The end of the regular session, a conclusion slated for less than two weeks from now, will in no way, shape or form close the door on legislative politics for this calendar year. In fact, there’s more (much more) politics to come, and rather soon.
Gov. John Bel Edwards confirmed Monday what many of us feared when he turned his back on working people and small business owners and ordered Louisiana to remain on lock down until at least May 15.
In 1849, an outbreak of cholera, first reported in New Orleans, began to spread up the Mississippi and then along the river's tributaries to the west.
A new lawyer in Natchez, John Quitman kept his father, brothers, sisters and friends apprised of his life with periodic letters, some of which related the heart-breaking news of disease epidemics, particularly yellow fever and cholera.
Those living in the lower Mississippi River Valley have suffered from pandemics and epidemics over the centuries. And today, the arrival of COVID-19 has interrupted lives and frightened most everyone on the planet.
Bare majorities of the House of Representatives and Senate gathered at the Capitol in Baton Rouge Tuesday for just one day in order to beat the March 31 deadline to file legislation for state lawmakers to entertain in this year’s regular session. The Legislature had shut down the session in …
When lawmakers returned to the Capitol Tuesday to reconvene before Ince again temporarily adjourning, Senate President Page Cortez of Lafayette told his colleagues that the regular session had taken on a “fluid nature.” He said fiscal estimates have “become more difficult” and urged senators…
As many of us already know from “Schoolhouse Rock!” and hopefully civics courses, bills are important to the legislative process because they have the opportunity to become state law. Then there are resolutions, which largely serve as the throat-clearing vehicles of the Louisiana Legislature.
In the years before he became President, Andrew Jackson came to Natchez several times, and once while in town defied the orders of his commander, General James Wilkinson.
While tort reform is expected to dominate the headlines in the regular legislative session that begins next week, it isn’t the only hot topic the Legislature will entertain.
Much has been made in the mainstream media about the supermajority Republicans hold in the Louisiana Senate and the near supermajority they enjoy in the House — possibly at the cost of having a broader conversation regarding the priorities of their Democratic counterparts.
With the 2020 regular legislative session just over the horizon, the Louisiana Association of Business & Industry seems singularly focused on convincing state lawmakers to approve far-reaching tort reform legislation.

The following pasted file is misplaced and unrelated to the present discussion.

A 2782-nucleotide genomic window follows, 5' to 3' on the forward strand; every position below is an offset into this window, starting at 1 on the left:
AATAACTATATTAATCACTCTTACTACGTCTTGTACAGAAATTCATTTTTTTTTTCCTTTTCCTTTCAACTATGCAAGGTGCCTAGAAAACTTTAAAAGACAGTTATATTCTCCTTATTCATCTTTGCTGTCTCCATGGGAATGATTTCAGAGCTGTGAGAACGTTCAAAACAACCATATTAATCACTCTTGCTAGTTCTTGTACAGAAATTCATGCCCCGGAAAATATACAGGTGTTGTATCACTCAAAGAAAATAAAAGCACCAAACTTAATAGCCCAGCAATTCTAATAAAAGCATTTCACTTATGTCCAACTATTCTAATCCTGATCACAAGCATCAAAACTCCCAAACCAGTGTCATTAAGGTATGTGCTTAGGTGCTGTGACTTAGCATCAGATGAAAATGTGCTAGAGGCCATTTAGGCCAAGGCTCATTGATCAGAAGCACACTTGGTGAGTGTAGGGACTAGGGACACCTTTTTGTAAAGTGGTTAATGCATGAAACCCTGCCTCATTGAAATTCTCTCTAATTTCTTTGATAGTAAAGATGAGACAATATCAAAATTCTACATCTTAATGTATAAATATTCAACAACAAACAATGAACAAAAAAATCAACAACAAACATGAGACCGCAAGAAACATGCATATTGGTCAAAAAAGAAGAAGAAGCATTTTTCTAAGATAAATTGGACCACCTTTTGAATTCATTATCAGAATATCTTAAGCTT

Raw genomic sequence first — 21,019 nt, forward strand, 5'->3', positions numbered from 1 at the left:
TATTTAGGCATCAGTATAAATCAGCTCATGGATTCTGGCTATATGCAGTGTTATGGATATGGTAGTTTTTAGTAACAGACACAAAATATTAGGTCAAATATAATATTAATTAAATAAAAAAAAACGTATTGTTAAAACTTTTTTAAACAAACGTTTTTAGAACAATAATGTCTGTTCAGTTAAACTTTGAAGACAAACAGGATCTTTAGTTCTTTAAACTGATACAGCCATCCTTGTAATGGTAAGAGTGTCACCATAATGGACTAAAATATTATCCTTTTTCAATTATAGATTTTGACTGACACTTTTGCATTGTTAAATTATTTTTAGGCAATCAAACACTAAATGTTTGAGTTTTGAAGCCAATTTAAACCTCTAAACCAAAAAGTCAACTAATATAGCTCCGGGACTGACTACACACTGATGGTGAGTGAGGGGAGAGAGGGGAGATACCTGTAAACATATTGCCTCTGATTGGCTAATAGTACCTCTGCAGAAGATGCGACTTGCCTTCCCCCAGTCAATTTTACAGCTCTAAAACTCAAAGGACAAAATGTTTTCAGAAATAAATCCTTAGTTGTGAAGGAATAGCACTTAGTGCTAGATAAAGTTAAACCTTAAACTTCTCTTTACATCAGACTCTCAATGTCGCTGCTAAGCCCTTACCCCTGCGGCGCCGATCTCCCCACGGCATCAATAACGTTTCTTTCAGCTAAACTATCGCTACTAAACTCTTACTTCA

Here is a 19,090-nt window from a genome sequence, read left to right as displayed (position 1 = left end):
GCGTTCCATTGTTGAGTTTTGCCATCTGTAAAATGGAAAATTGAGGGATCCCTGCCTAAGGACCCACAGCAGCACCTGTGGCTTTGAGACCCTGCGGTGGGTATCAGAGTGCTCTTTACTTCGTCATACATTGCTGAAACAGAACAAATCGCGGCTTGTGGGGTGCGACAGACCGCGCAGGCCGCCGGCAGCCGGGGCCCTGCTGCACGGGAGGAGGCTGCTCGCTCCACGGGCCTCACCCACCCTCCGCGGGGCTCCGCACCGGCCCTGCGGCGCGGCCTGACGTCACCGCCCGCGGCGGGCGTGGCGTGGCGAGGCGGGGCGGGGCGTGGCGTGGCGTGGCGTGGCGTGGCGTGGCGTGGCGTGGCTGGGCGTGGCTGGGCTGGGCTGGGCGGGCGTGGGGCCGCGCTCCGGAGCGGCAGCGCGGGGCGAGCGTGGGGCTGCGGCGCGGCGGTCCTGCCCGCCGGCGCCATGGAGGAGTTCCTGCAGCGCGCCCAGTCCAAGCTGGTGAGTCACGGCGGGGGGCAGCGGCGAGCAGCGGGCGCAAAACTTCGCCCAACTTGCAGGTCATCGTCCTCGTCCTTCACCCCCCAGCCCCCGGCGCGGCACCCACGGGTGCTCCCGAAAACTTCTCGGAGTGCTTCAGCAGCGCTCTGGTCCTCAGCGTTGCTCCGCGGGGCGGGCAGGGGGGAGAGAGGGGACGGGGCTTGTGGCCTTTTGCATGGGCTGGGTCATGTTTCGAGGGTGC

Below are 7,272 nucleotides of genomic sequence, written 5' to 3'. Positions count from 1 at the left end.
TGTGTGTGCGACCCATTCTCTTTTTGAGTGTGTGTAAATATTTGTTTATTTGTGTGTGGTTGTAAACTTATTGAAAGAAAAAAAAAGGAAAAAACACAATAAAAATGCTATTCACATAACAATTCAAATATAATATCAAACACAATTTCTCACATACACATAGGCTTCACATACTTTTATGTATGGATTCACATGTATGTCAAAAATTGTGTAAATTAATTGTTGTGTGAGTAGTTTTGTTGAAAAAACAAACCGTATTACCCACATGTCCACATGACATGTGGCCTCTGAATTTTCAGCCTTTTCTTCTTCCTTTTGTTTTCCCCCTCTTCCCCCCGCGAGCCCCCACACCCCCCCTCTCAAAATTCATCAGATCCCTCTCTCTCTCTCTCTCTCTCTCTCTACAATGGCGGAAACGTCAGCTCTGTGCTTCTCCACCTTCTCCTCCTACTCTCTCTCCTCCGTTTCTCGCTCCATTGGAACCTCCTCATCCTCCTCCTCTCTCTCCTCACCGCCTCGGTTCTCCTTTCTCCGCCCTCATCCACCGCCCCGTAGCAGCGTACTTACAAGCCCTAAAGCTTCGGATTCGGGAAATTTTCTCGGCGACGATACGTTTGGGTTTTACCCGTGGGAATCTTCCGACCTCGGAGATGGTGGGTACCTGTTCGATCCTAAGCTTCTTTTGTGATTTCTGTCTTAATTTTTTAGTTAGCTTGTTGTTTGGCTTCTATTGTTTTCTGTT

EDITOR’S NOTE: This column was first published the week of Feb. 11, 2019. It is worth revisiting in light of the flap over Gov. John Bel Edwards not including a teacher pay raise in his proposed budget for the 2020-2021 fiscal year, which begins July 1.
House Speaker Clay Schexnayder is quite the gearhead, having worked as a certified mechanic before managing and then eventually owning his own garage in Ascension Parish. If you ask Schexnayder, a Republican, about it, he’ll likely start his story where most should — in the beginning.
The Republican leadership in the Legislature and Democrat Gov. John Bel Edwards are at odds over how much money the state will have at its disposal to spend in the fiscal year that begins July 1.
From 1992 to 2007, during the administrations of former Govs. Edwin Edwards, Mike Foster and Kathleen Blanco, the politics behind the state budget process often played out in quiet corners of the Capitol. The horse-trading was pragmatic at times, due to everyone — the administration, House a…
Twelve years ago in Gov. Bobby Jindal’s first year in office, the newly elected governor called a special session for lawmakers to entertain a package of reform bills to improve ethics in state government.
Lately it seems as if everyone in Capitoland will have something to prove when the Louisiana Legislature convenes its first regular session of the term on March 9. Then again, folks who spend or make money on the mechanics of Baton Rouge’s tallest-in-the-nation Capitol building almost always…
One of the first documents relating to private ownership of property in Natchez country was signed in London in 1767 by a 29-year-old King who ruled the most powerful nation in the world.
The river journey down the Ohio and Mississippi rivers during a record cold winter in 1806-07 was one of the most difficult experiences in the life of 26-year-old Peggy Dow,
EDITOR’S NOTE: Sam Hanna Sr.’s Christmas column is reprinted below in his memory. He published the column each year for many years prior to Christmas. Hanna was owner and publisher of the Concordia Sentinel, The Franklin Sun and The Ouachita Citizen when he died in January 2006.
The birth of Christ more than 2,000 years ago will always be one of the greatest stories ever told, one of great hope in a world that needs hope more than ever.
Editor’s Note: This column by Sam Hanna Jr. was first published the week of Dec. 25, 2017. It is timely today in light qualifying for the Monroe mayor’s race scheduled for Jan. 8-Jan. 10.